Robyn is particularly excited about the explosion of sunflowers she’s got coming, grown right on Trip’s property. She’s also growing zinnias and cosmos there, though next year she may simplify and grow just zinnias — which are easiest to cut and bunch — at the State Road location. She’ll still do what she’s doing this year, too — bring many of the flowers in a van over from the West Tisbury flower growing operation that she and husband Simon Athearn, CEO of Morning Glory, created to supply Morning Glory’s farm store.

“It’s been interesting to see what people like,” Robyn told me. “The Icelandic poppies were super popular — cosmos, not so much!”

The other day when I stopped by, I found myself lured in by a clutch of tall pastel snapdragons and soft peachy dahlias. One bunch held a generous amount of flowers so I bought a second bunch for a friend.

Robyn told me she thinks a lot of people are buying two bunches at a time. Those are my kind of shoppers.

While Robyn has been busy outfitting the new stand, another well-known flower grower, Krishana Collins, has just opened a stand at Tea Lane Farm in Chilmark on Middle Road.

For fans of Krishana’s flowers, this is excellent news. Krishana continues to bring her huge range of flowers to the farmers’ market, but for those who are shy about the crowds, she now has the little farm stand just a short hop up the driveway at Tea Lane Farm.

Lillies act as a beacon, encouraging a quick stop. — Jeanna Shepard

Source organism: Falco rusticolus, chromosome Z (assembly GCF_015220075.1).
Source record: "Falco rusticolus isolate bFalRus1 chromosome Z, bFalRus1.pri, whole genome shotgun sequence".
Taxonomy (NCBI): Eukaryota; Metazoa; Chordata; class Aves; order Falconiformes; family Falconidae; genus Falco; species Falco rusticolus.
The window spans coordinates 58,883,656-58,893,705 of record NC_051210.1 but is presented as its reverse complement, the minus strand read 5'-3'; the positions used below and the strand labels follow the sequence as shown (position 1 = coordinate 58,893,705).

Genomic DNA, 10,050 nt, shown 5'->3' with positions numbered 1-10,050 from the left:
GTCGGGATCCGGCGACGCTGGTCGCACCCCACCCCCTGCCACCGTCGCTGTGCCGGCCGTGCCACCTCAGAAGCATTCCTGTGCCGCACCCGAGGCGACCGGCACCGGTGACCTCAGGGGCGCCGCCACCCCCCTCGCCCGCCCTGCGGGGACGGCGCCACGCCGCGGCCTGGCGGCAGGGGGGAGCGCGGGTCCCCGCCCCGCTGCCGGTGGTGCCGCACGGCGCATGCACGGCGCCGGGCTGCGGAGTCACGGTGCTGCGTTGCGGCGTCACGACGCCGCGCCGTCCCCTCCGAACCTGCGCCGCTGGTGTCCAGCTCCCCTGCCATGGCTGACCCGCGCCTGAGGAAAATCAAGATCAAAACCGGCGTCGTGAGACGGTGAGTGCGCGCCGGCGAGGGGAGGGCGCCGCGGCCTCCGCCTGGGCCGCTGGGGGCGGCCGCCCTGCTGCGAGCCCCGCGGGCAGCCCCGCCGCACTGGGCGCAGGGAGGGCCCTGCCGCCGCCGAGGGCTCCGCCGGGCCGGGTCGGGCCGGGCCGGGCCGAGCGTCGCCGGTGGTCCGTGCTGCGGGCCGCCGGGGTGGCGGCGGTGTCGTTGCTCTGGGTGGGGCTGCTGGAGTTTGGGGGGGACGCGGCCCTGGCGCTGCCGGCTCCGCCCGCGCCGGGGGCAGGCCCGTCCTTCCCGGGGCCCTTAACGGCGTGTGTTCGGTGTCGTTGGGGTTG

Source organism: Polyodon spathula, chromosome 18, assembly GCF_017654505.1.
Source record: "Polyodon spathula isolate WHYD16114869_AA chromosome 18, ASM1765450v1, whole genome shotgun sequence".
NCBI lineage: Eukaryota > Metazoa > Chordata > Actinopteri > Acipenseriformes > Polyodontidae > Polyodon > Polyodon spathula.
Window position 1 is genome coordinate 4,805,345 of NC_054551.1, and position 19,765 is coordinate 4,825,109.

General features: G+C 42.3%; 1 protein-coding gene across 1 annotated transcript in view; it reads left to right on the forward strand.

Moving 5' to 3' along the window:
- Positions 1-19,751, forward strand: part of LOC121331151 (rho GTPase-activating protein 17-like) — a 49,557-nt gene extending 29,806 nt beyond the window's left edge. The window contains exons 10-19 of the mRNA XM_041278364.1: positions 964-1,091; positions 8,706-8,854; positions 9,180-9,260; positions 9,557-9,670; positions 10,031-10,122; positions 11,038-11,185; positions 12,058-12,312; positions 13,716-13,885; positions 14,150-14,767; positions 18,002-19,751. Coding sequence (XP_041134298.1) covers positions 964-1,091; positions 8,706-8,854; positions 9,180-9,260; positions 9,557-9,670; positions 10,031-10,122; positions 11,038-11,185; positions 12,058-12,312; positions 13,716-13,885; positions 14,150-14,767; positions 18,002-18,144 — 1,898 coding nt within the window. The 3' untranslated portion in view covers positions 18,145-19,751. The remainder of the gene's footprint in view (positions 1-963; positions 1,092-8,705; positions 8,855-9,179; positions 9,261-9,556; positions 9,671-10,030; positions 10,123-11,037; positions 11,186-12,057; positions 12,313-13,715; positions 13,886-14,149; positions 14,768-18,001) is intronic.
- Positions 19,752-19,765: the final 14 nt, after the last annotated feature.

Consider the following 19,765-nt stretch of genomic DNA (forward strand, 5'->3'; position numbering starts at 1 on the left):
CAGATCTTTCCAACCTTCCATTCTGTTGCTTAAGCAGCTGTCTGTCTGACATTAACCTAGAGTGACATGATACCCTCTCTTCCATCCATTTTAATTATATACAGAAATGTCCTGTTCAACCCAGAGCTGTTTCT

For now, the selection at the farm stand isn’t as big as the farmers’ market offerings, but that may evolve as the stand catches on. The good news is that seven days a week, you can buy a bunch of flowers for $15 right off the stand. I went home with some stunning white lilies the day I stopped to see Krishana.

I asked her why this was the year she decided to open a farm stand (she has been at Tea Lane Farm since 2012), and she told me it was something she always wanted to do but was too busy with wedding flowers in past years. Of course there are not as many weddings this year.

“I really wanted people to be able to see the farm, so this is a great opportunity,” she told me.

Seeing the farm — the main flower field is right on Middle Road — is certainly a big bonus to stopping at Tea Lane. Gorgeous splashes of color nodding and waving in the breeze make one of the cheeriest scenes you can conjure up, even on a gray day.

But this year, you’re also invited — on Saturdays from 10 a.m. to 4 p.m. — to go all the way up the driveway to the flower studio. In a rustic farm building that Krishana has converted into a design studio where custom arrangements are made, you can pick and choose flowers — everything from dahlias to sweet peas — for a made-to-order bouquet, priced accordingly. For social distancing, only one customer at a time enters the studio. But waiting outside on the farm is pleasant in and of itself.

Robyn and Krishana’s flower stands may be new this year, but there are plenty more stress-free spots to scoop up a bunch of beauty on the Island. Keep your eyes open. Poke around. Don’t hesitate to pull over. And always buy one bunch for yourself, even if you’re buying for a friend.